The family of Gabby Petito said they would file a $50m (£41.4m) wrongful death lawsuit against Utah police on Monday, claiming officers failed to recognise their daughter was in danger.
Ms Petito’s strangled body was discovered in September on the edge of Grand Teton National Park in Wyoming.
Her boyfriend, Brian Laundrie, admitted killing her in a notebook discovered near his body in a Florida swamp, where he took his own life.
A month before, police in the small town of Moab, Utah, had stopped the couple, with body cam footage showing a visibly upset Ms Petito.
Officers allowed the couple to continue on a cross-country van journey despite her distress with Laundrie, after requiring them to spend a night apart.
The pending lawsuit will allege officers failed to recognise that the 22-year-old was in danger and in need of help.
Speaking at a press conference on Monday, her mother Nichole Schmidt said tearfully of the video: “I wanted to jump through the screen and rescue her”.
After the notice of claim was filed, Moab city government spokesperson Lisa Church declined to comment, saying officials do not comment on pending litigation.
Moab officials have 60 days to respond before the family can file a lawsuit based on the claim.
The family’s lawyer, James McConkie, told reporters in Salt Lake City that “the officers failed to recognise the serious danger that she was in, and failed to investigate fully and properly.”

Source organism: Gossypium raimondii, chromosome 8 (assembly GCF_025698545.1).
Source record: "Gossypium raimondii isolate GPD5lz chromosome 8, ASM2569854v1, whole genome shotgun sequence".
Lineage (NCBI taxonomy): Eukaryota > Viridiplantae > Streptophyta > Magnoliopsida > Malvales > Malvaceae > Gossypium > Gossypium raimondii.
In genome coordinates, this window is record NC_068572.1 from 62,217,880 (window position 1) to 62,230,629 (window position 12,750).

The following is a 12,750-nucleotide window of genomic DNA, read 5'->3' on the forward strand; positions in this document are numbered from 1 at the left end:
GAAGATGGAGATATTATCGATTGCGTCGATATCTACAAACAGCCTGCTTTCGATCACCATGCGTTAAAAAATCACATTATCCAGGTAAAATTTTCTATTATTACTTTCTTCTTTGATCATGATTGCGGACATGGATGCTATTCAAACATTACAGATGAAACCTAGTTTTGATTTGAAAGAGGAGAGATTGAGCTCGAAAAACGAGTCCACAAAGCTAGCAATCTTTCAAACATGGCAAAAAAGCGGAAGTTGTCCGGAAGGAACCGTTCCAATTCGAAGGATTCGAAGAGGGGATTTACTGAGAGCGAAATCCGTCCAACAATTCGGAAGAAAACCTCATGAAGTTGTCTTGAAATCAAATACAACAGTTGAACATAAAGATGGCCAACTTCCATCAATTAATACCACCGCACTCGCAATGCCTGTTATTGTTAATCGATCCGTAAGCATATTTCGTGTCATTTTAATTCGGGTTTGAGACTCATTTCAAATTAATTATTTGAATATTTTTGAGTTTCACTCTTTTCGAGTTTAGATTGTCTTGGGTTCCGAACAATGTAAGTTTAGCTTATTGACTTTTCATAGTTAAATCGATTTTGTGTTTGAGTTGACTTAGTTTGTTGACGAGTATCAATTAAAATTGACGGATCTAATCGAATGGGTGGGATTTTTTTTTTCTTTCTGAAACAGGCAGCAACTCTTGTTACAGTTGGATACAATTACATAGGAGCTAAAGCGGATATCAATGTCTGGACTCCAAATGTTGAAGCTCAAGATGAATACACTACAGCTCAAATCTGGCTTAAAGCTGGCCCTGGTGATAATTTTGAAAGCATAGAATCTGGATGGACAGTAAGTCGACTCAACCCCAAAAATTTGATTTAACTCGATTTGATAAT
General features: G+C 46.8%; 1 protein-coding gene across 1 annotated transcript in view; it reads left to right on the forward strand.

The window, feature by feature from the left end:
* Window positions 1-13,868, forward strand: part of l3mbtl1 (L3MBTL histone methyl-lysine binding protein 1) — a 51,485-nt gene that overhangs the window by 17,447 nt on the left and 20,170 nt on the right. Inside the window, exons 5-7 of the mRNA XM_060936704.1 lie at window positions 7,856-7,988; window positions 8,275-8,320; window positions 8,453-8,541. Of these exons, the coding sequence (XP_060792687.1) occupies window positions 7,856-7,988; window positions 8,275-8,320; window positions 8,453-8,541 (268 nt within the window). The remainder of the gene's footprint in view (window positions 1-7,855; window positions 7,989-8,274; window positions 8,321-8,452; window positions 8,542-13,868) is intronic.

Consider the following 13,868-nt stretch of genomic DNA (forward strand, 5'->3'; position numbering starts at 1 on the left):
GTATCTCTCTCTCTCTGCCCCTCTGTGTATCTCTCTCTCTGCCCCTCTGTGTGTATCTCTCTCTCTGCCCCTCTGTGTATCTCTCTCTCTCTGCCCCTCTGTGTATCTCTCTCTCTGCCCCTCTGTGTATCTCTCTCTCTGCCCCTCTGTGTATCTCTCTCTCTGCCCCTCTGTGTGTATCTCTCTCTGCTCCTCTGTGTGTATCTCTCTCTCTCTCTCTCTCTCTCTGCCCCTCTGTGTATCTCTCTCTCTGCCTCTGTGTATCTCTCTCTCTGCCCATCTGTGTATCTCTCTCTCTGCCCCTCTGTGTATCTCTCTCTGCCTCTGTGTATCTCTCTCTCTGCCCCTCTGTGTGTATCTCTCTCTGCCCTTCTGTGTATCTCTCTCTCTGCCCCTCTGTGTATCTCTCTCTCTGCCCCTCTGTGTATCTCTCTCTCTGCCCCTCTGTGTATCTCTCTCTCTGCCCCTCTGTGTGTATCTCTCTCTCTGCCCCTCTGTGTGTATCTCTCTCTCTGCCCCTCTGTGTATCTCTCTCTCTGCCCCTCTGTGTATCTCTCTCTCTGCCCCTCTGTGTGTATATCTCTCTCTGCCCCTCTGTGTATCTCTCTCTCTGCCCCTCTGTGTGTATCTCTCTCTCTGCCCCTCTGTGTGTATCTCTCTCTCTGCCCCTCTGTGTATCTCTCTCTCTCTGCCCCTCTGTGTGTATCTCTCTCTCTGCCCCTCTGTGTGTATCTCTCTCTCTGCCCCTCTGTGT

He added: “They did not have the training that they needed to recognise the clear signs that were evident that morning, that Gabby was a victim and that she was in serious need of immediate help."
Public workers such as police officers typically have some protection from lawsuits in many US states, including Utah.
However, the family’s lawyers said they planned to argue that applying Utah’s governmental immunity law to wrongful death claims is unconstitutional.
Earlier this year, an independent investigation found that police in Moab made “several unintentional mistakes" when they came across Petito and Laundrie.
The report found it was very likely that Petito “was a long-term victim of domestic violence, whether that be physically, mentally, and/or emotionally".